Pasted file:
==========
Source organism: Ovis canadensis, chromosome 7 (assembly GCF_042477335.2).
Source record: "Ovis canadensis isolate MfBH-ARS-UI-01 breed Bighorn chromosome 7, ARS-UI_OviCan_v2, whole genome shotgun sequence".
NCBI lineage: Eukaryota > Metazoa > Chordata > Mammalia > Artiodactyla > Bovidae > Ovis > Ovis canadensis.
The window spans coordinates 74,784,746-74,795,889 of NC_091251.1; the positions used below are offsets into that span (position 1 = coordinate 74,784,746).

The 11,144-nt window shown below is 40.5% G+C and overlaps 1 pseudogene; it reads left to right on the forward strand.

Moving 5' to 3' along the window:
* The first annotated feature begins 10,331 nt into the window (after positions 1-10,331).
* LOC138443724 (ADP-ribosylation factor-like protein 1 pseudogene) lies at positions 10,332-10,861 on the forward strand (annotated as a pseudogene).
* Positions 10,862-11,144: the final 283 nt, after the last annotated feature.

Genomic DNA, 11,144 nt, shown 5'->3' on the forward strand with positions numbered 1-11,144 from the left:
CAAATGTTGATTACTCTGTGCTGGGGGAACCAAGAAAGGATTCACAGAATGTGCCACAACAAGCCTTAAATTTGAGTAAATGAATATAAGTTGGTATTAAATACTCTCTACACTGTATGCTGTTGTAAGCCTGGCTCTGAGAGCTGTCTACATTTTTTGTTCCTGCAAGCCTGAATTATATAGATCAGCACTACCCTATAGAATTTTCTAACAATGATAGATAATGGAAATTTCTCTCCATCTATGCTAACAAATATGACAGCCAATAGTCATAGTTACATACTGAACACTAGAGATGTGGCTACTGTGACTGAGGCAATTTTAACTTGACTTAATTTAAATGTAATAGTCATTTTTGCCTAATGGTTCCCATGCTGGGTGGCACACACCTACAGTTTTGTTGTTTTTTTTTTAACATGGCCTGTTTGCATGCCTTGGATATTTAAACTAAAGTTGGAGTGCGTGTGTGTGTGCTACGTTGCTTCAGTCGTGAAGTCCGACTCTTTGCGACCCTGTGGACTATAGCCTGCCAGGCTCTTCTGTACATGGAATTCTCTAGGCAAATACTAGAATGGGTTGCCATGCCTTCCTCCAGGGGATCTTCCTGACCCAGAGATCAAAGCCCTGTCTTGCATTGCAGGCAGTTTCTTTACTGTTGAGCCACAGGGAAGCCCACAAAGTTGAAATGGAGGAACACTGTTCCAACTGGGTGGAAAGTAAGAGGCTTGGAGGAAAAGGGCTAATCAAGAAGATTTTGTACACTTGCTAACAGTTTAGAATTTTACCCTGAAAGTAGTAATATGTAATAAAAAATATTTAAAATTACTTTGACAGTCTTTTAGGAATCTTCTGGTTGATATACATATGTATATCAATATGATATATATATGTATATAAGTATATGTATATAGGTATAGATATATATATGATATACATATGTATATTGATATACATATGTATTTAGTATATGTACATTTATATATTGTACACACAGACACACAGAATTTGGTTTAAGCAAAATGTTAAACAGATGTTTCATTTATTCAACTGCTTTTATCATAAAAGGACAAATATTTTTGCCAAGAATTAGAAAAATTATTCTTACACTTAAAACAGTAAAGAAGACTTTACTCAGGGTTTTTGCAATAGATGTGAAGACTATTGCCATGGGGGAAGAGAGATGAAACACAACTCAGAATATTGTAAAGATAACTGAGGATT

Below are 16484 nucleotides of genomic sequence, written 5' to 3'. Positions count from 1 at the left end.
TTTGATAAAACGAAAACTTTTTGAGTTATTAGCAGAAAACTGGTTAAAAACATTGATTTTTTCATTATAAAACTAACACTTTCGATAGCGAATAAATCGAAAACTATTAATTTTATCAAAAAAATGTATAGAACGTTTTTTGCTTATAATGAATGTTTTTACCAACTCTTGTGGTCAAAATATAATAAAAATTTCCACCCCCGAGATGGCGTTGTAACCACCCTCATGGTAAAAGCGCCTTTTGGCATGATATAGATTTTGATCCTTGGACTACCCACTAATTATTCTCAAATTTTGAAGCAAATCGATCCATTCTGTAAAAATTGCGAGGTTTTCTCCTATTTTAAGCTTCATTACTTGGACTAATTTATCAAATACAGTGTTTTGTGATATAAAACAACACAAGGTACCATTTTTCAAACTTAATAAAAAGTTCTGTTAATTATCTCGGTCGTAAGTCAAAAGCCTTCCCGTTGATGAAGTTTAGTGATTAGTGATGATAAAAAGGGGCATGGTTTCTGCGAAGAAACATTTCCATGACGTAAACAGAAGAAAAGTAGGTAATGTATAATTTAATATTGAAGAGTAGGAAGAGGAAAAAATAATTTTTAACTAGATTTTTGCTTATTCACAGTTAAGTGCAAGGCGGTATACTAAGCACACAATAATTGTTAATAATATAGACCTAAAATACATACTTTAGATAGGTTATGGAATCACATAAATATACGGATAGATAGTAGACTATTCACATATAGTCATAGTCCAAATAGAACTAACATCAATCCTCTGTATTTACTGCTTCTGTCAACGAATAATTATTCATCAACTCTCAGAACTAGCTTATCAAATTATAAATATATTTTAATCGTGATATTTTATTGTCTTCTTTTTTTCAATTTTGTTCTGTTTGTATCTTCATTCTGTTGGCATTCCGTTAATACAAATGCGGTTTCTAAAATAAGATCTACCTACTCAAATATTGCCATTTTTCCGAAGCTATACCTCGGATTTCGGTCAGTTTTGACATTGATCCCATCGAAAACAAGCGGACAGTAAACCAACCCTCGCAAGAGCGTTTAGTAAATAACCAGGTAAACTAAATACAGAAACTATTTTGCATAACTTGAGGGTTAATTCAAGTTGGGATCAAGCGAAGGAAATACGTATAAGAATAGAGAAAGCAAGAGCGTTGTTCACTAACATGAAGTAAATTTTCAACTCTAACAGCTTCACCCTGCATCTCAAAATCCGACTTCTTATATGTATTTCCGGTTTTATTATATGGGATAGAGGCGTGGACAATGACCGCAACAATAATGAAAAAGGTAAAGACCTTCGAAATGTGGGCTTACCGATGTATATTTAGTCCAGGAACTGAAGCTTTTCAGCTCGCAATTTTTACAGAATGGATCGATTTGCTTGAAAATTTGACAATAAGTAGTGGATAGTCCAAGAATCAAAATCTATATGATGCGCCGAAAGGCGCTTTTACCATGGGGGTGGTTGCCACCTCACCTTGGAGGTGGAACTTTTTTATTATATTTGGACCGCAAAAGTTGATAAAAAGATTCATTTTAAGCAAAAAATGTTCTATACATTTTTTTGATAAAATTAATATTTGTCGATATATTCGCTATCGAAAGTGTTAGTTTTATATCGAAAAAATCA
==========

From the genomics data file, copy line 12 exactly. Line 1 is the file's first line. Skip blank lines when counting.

Below are 16484 nucleotides of genomic sequence, written 5' to 3'. Positions count from 1 at the left end.